Logo Eureka B snip

Replacing Eagle: The Comics That Didn’t Make It – Part 4 Another Eureka

This series of articles by Jeremy Briggs covers the dummy comics that were created through the years as potential ‘modern’ versions of the original Eagle comic from the 1950s and 1960s, none of which ever made it to newsagents’ shelves. Lost Eagle and Lighting from the 1970s are here and Terra Nova from the 1980s is here, while the story moved into the 1990s with Eureka which is here.

However, Eureka did not die with the original version from 1998 as a second very different looking Eureka emerged at the turn of the century. Eureka B cover by John Ridgway
After the original Eureka dummy had been printed, artist John Ridgway received a copy and got in touch with Derek Lord. John became Art Director for Eureka and put his skills with computers, and his contacts in the comics industry, to good use revamping Eureka into a more modern looking product. This second incarnation of Eureka retained some of the strip ideas of the first and expanded on them.

'Ocean Interpol' single page format written by Jim Bond, art by Martin Baines, colour by John Ridgway
Ocean Interpol single page format written by Jim Bond, art by Martin Baines, colour by John Ridgway

This version of Eureka retained “Ocean Interpol” with artist Martin Baines creating two pages of black and white artwork which was then digitally coloured by John Ridgway. This time, the script is actually credited to Jim Bond and while it retains the initial attack from the air on a supertanker near Bermuda and a surfacing submarine from the previous version, it tones down the more overt science fiction elements of its predecessor giving it more of an action adventure feel.

'Hadrian's Heroes',  script by Nick Pemberton, art and colours by Nigel Parkinson - © Nigel Parkinson
‘Hadrian’s Heroes’,  script by Nick Pemberton, art and colours by Nigel Parkinson – © Nigel Parkinson

“Hadrian’s Heroes” was also retained but with the death of its original artist, Gordon Matthews, was handed over to Nigel Parkinson who had Nick Pemberton write a new script for him to work from. Nick also wrote Nigel’s “Grange Hill” and “Baywatch” strips in the BBC’s Fast Forward comic and between them they created a much improved Asterix-style two page strip that Nigel coloured (and has since had his Beano colourist Nika Narkova recolour it for his own blog).

Nick completed three other “Hadrian’s Heroes” scripts, which Nigel never had time to illustrate and while Derek Lord and Eureka production manager Bob Brimmell had talks with several publishers, and were considering doing standalone Hadrian books if Eureka fell through, unfortunately nothing more came of the strip.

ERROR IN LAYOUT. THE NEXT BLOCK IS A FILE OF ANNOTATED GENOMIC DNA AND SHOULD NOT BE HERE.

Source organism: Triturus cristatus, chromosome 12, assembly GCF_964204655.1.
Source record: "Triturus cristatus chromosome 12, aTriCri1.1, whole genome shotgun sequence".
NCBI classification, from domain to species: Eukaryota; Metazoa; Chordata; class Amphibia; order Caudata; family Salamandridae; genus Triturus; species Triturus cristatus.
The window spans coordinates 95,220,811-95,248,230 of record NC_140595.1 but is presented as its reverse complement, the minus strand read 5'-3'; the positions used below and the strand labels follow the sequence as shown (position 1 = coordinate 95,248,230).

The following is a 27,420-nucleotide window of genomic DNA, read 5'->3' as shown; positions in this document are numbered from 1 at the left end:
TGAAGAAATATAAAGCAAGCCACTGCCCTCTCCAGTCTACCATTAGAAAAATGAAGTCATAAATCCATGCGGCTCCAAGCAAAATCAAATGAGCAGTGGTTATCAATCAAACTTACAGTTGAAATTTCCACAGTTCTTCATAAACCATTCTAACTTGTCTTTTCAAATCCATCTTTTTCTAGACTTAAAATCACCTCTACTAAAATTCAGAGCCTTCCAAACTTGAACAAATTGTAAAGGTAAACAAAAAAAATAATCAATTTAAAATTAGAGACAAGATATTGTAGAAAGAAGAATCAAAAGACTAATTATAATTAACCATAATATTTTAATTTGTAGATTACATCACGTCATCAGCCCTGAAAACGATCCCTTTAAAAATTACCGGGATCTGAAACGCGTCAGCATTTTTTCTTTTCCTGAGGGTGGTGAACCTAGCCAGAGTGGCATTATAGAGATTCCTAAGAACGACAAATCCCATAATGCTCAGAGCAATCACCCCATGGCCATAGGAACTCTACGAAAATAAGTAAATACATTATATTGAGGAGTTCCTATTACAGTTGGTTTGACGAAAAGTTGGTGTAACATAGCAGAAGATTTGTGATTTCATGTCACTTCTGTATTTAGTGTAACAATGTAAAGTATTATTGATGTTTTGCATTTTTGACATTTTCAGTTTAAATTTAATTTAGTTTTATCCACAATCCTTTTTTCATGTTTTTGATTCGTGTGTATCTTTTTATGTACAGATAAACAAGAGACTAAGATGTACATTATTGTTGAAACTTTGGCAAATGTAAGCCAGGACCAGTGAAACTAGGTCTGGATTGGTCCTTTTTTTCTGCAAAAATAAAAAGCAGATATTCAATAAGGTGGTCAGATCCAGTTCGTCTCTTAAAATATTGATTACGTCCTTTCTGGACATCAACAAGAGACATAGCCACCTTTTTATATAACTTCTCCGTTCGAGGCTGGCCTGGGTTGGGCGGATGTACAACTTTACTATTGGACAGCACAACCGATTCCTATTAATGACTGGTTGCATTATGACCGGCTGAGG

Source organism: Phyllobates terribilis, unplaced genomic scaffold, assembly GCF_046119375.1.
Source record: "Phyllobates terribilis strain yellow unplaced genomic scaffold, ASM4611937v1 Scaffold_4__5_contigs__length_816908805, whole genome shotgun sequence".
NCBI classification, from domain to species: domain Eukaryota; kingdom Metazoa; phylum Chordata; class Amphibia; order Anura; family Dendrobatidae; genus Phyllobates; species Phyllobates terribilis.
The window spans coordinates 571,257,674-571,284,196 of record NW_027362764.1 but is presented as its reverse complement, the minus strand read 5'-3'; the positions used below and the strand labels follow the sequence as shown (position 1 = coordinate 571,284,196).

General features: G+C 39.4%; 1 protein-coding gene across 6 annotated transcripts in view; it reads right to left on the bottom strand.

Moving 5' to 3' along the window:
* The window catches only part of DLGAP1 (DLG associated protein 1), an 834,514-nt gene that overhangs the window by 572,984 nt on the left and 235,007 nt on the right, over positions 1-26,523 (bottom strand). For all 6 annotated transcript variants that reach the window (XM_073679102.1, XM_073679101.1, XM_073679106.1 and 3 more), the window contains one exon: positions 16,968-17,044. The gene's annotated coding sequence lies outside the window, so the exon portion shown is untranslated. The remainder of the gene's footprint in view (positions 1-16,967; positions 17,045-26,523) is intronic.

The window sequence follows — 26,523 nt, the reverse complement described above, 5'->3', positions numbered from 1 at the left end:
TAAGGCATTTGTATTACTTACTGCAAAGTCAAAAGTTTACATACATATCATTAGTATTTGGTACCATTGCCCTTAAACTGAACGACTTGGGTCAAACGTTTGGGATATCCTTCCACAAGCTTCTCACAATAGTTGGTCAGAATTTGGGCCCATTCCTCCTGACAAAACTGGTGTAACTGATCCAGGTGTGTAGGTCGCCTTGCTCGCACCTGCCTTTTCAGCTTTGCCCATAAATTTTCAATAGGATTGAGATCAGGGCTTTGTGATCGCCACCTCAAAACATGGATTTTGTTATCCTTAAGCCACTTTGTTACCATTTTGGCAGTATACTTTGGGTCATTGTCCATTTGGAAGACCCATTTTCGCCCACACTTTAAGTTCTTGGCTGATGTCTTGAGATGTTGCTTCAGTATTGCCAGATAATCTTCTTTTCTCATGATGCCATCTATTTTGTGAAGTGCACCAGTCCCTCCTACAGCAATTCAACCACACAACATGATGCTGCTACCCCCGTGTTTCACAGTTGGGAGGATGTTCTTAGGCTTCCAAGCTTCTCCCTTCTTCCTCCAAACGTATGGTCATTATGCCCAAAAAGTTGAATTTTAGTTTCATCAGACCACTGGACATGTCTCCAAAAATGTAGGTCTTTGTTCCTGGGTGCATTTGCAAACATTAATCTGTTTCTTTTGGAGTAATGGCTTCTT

"Frontiers" Page One (minus logo) by and © John Ridgway
“Frontiers” Page One (minus logo) by and © John Ridgway

New to this version of Eureka were two strips created by John Ridgway himself, the science fiction space opera “Frontiers” and the fantasy “Wereworld”.

For Eureka, “Frontiers” is set in 2096 and involves Commander Sarita Pike of the UN Interplanetary Survey Corps being called back from holiday to pilot a zeno-paleontologist to Ares to help survey the large ant-like lifeforms recently discovered there. John chose to illustrate the full colour strip using computer graphics rather that his more traditional line and ink.

'Wereworld' - script by Ferg Handley, art by John M Burns
‘Wereworld’ – script by Ferg Handley, art by John M Burns

“Wereworld” was set in a middle ages style land in which humans existed with half-human, half-animal were-creatures. A young nobleman called Darrak is ambushed in the woods and a were-wolf and were-stag come to his rescue.

John was both the writer and artist on “Frontiers”, whilst “Wereworld” was handed over to Commando writer Ferg Handley and 2000AD artist John M Burns, who completed two pages of painted colour strip work as well as a painted single page illustration that could have be used as a cover or a pin-up.

"Arrowsmith", script and art by Harry Bishop, reformatted and coloured by John Ridgway
“Arrowsmith”, script and art by Harry Bishop, reformatted and coloured by John Ridgway

Daily Express “Gun Law” artist Harry Bishop had previously created an unpublished western strip called “Arrowsmith”. Set in 1887 Arizona two youngsters are about to be strung up by a mob when ex-lawman Wade Arrowsmith interrupts them.

Bishop had written and illustrated it as a three panel newspaper strip and Ridgway reformatted this into two full pages and coloured it. As Bishop’s vision was fading at the time, he would not have illustrated it if the title had gone weekly and while Ridgway had approached Chris Weston to consider taking on the art duties, no new art was created.

Myth-Adventures by and © Tim Perkins
Myth-Adventures by and © Tim Perkins

The new humour strip for this version of Eureka was ‘Myth-Adventures’ written and illustrated by Marvel UK artist Tim Perkins. This was a two page colour strip set in a world of knights, dragons, fairies and ogres which, as the title might suggest, played on words with the text often being at humorous odds with the image presented.